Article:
• – user57432 Jun 20 '19 at 14:01
• Try Cassels lectures on elliptic curves, LMSST 24. – lemiller Jun 21 '19 at 14:03

Milne's and Knapp's books are excellent. As for my AEC, it covers lots of stuff that's not needed if you just want to get to Mordell-Weil. So for AEC, here's a path to MW:

1. If you know some algebraic geometry, skip chapters I and II, refer back as needed.
2. Read Ch. III through Sec. 7
3. Reach Ch. IV through Sec. 7
4. Skip chapter V and VI.
5. Read Ch. VII through Sec 4 (or maybe Sec 5).
6. Then Ch. VIII has a proof of MW, and you can get there with just Secs. 1, 3, 5, and 6.

Then there's lots more info related to MW if you also look at Ch. VIII Sec. 2, and all of Ch. X.

BTW, it's not that RPEC is less rigorous than AEC, it's that it restricts to $$\mathbb Q$$ and tries to be as elementary as possible, which means that it is less general, in particular only completely proving MW for elliptic curves $$E/\mathbb Q$$ have a rational 2-torsion point. Also, by avoiding machinery, the algebra is rather messy and the proof is somwwhat unintuitive, so if you have the background (meaning basic algebraic number theory), I'd recommend one of the other treatments.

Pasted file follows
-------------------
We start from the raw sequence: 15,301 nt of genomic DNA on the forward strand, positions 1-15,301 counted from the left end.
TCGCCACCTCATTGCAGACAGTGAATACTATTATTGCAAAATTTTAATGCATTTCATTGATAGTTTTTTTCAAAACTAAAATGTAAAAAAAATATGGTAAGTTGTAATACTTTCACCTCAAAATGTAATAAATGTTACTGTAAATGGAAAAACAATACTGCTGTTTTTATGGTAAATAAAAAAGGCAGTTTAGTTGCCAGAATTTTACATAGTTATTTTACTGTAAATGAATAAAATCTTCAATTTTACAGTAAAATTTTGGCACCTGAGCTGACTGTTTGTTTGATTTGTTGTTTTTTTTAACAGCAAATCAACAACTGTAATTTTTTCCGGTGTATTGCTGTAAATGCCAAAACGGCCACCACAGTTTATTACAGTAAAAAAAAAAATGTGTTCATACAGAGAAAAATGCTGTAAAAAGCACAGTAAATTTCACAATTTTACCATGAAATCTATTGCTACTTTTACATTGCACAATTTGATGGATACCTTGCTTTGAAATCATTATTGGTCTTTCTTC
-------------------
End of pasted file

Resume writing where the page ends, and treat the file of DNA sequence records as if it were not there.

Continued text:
• I found Milne's treatment of Mordell Weil really clear. – Asvin Jun 19 '19 at 19:33
• Thanks for the answer! I have started going through RPEC but soon after finishing the proof of Mordell-Weil and digesting it well, I hope to be back to AEC or Milne. I do have background in both AG and ANT, so might go through the contents of both them roughly to decide which one will be best suitable for me. I suspect that AEC and Milne prove the same generalization of Mordell-Weil but have different approaches, that is, one with height descent argument and another using group cohomology, am I right – Shreya Jun 20 '19 at 14:01
• @Mojojojo I haven't looked at Milne in a while, but I think one pretty much always has to do a height descent at some point in the argument. The proof of MW has two parts. First is "weak" Mordell-Weil, which is proving $E(K)/mE(K)$ is finite. That proof is cleaner if you know and use group cohomology, which is Milne's approach, and I do that in VIII Sec. 2; but I also do it more directly, essentially by unsorting the cohomology, in VIII Sec. 1. But Step 2, namely going from finiteness of $E(K)/m(K)$ to finite generation of $E(K)$, needs a height-type argument AFAIK. – Joe Silverman Jun 20 '19 at 14:53